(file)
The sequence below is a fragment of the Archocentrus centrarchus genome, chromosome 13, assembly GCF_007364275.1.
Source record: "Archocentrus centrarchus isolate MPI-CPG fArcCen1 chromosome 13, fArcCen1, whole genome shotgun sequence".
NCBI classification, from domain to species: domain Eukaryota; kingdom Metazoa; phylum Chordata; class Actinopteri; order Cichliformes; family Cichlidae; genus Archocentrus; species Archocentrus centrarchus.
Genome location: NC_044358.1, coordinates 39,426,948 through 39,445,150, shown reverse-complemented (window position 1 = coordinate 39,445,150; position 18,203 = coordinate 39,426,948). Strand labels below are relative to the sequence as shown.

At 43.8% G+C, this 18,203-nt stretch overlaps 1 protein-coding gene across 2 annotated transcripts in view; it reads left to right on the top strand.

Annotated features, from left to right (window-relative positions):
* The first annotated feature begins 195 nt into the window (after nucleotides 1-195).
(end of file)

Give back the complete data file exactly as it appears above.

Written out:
The sequence below is a fragment of the Archocentrus centrarchus genome, chromosome 13, assembly GCF_007364275.1.
Source record: "Archocentrus centrarchus isolate MPI-CPG fArcCen1 chromosome 13, fArcCen1, whole genome shotgun sequence".
NCBI classification, from domain to species: domain Eukaryota; kingdom Metazoa; phylum Chordata; class Actinopteri; order Cichliformes; family Cichlidae; genus Archocentrus; species Archocentrus centrarchus.
Genome location: NC_044358.1, coordinates 39,426,948 through 39,445,150, shown reverse-complemented (window position 1 = coordinate 39,445,150; position 18,203 = coordinate 39,426,948). Strand labels below are relative to the sequence as shown.

At 43.8% G+C, this 18,203-nt stretch overlaps 1 protein-coding gene across 2 annotated transcripts in view; it reads left to right on the top strand.

Annotated features, from left to right (window-relative positions):
* The first annotated feature begins 195 nt into the window (after nucleotides 1-195).